Sources of Fluoride

Estimation of the amount of fluoride ingested from all environmental and dietary sources is important so that rational and scientifically sound decisions can be made when guidelines for the use of fluorides are reviewed periodically and modified." (Journal of Dental Research 1992)


When fluoride was first added to water in the 1940s as a means of preventing tooth decay, not a single dental product contained fluoride: no fluoride toothpastes, no fluoride mouthrinses, no fluoride varnishes, and no fluoride gels. In the past 70 years, as one fluoride product after another entered the market, exposure to fluoride has increased considerably, particularly among children.

Exposure from other sources has increased as well, including processed foods made with fluoridated water, fluoride-containing pesticides, bottled teas, fluorinated pharmaceuticals, teflon pans, and mechanically deboned chicken. The glut of fluoride sources in the modern diet has created a toxic cocktail that has caused a dramatic increase in fluoride-related health effects over the past 70 years, including detrimental impacts to brain development. The problem with fluoride is not that children are receiving too little. They are receiving too much.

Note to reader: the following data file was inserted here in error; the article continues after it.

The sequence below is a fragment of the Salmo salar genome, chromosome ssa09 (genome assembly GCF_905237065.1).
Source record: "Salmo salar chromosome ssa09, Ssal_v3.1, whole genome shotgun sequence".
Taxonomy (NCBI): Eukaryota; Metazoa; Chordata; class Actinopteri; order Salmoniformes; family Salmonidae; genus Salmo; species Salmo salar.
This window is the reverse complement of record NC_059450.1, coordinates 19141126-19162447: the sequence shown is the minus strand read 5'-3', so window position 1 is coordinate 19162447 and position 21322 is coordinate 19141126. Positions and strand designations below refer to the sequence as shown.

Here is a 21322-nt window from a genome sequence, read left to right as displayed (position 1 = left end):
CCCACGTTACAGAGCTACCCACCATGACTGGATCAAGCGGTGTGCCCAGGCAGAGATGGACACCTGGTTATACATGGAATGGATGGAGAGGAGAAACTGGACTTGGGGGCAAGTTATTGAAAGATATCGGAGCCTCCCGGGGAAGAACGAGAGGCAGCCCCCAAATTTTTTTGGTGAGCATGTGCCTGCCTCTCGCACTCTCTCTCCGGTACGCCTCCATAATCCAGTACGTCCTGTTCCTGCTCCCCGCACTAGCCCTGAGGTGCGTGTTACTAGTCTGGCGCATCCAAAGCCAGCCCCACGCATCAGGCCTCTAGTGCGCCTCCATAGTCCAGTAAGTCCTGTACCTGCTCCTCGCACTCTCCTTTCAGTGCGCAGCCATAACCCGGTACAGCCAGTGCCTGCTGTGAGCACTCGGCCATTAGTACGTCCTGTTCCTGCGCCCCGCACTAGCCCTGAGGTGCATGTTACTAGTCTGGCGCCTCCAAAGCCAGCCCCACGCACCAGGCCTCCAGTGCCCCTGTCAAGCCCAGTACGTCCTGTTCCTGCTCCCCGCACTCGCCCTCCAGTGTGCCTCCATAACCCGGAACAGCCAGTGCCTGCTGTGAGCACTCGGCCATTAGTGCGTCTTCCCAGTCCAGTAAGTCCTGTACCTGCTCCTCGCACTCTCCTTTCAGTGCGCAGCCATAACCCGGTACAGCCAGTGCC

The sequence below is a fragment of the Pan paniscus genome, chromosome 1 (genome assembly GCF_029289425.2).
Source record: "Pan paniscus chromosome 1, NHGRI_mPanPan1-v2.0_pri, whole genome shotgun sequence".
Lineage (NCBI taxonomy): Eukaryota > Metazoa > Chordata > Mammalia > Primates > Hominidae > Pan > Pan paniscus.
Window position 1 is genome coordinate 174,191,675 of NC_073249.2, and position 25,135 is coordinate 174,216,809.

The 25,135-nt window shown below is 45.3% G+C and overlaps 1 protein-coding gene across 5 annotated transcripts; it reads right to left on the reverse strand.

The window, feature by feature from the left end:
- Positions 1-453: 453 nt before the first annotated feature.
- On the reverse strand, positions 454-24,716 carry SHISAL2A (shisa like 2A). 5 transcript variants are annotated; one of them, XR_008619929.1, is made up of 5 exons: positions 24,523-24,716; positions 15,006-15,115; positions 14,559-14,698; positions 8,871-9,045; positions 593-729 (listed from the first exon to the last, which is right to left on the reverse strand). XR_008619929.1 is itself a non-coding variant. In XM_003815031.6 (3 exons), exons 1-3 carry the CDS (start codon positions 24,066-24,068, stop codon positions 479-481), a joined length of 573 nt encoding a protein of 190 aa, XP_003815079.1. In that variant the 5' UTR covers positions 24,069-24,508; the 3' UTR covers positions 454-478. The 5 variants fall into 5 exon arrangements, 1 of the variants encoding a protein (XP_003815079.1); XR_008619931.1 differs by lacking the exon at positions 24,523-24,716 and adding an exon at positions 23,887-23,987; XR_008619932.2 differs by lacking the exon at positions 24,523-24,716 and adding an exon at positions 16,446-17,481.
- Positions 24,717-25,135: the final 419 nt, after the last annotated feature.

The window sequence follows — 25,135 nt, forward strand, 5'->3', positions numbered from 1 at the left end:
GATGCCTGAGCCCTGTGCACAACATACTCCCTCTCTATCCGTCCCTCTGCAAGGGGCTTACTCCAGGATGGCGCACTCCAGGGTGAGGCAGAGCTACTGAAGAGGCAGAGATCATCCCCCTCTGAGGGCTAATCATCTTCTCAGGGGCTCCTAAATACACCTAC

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Even advocates of fluoridation have admitted this problem. In January 2011, the U.S. Department of Health and Human Services (DHHS) announced its recommendation that water fluoridation programs (which generally add 1 ppm fluoride to water) should lower the levels added to 0.7 ppm. This reduction, however, does little to solve the problem, as many children will continue to ingest more fluoride than is recommended, or safe.

What Doesn’t Contain Fluoride?

The mass fluoridation of water, and the resulting contamination of processed foods, can make it seem like everything has elevated levels of fluoride. The good news, however, is that most fresh foods and fresh water contains very little fluoride. As a general rule, therefore, one will receive very little fluoride when drinking spring water and eating unprocessed fruit, vegetables, grains, eggs, milk, and meat. While there are some exceptions to this rule (e.g., seafood, tea, water from deep wells, and fresh fruit/vegetables sprayed with fluoride pesticides), it is a good rule of thumb to go by if you wish to reduce your fluoride exposure. To learn more, click here.